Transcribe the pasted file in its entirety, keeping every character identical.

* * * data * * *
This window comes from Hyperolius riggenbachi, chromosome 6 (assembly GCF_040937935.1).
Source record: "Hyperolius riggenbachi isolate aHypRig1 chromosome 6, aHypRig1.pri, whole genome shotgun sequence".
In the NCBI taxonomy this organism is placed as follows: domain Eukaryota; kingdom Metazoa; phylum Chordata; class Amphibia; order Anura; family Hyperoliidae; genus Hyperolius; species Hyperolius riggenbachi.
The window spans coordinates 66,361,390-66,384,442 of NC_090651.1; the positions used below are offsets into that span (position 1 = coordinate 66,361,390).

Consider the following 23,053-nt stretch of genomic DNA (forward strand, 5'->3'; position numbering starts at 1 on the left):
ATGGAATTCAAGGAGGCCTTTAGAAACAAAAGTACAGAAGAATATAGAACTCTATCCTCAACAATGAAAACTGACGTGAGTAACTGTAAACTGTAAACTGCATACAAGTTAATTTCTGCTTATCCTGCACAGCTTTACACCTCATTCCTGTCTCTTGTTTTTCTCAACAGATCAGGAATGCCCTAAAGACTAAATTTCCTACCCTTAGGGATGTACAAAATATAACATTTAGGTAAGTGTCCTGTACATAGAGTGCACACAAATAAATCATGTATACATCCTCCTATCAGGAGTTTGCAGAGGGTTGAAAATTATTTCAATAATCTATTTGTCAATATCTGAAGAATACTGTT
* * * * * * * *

This window comes from Hyperolius riggenbachi, chromosome 6 (assembly GCF_040937935.1).
Source record: "Hyperolius riggenbachi isolate aHypRig1 chromosome 6, aHypRig1.pri, whole genome shotgun sequence".
In the NCBI taxonomy this organism is placed as follows: domain Eukaryota; kingdom Metazoa; phylum Chordata; class Amphibia; order Anura; family Hyperoliidae; genus Hyperolius; species Hyperolius riggenbachi.
The window spans coordinates 66,361,390-66,384,442 of NC_090651.1; the positions used below are offsets into that span (position 1 = coordinate 66,361,390).

Consider the following 23,053-nt stretch of genomic DNA (forward strand, 5'->3'; position numbering starts at 1 on the left):
ATGGAATTCAAGGAGGCCTTTAGAAACAAAAGTACAGAAGAATATAGAACTCTATCCTCAACAATGAAAACTGACGTGAGTAACTGTAAACTGTAAACTGCATACAAGTTAATTTCTGCTTATCCTGCACAGCTTTACACCTCATTCCTGTCTCTTGTTTTTCTCAACAGATCAGGAATGCCCTAAAGACTAAATTTCCTACCCTTAGGGATGTACAAAATATAACATTTAGGTAAGTGTCCTGTACATAGAGTGCACACAAATAAATCATGTATACATCCTCCTATCAGGAGTTTGCAGAGGGTTGAAAATTATTTCAATAATCTATTTGTCAATATCTGAAGAATACTGTT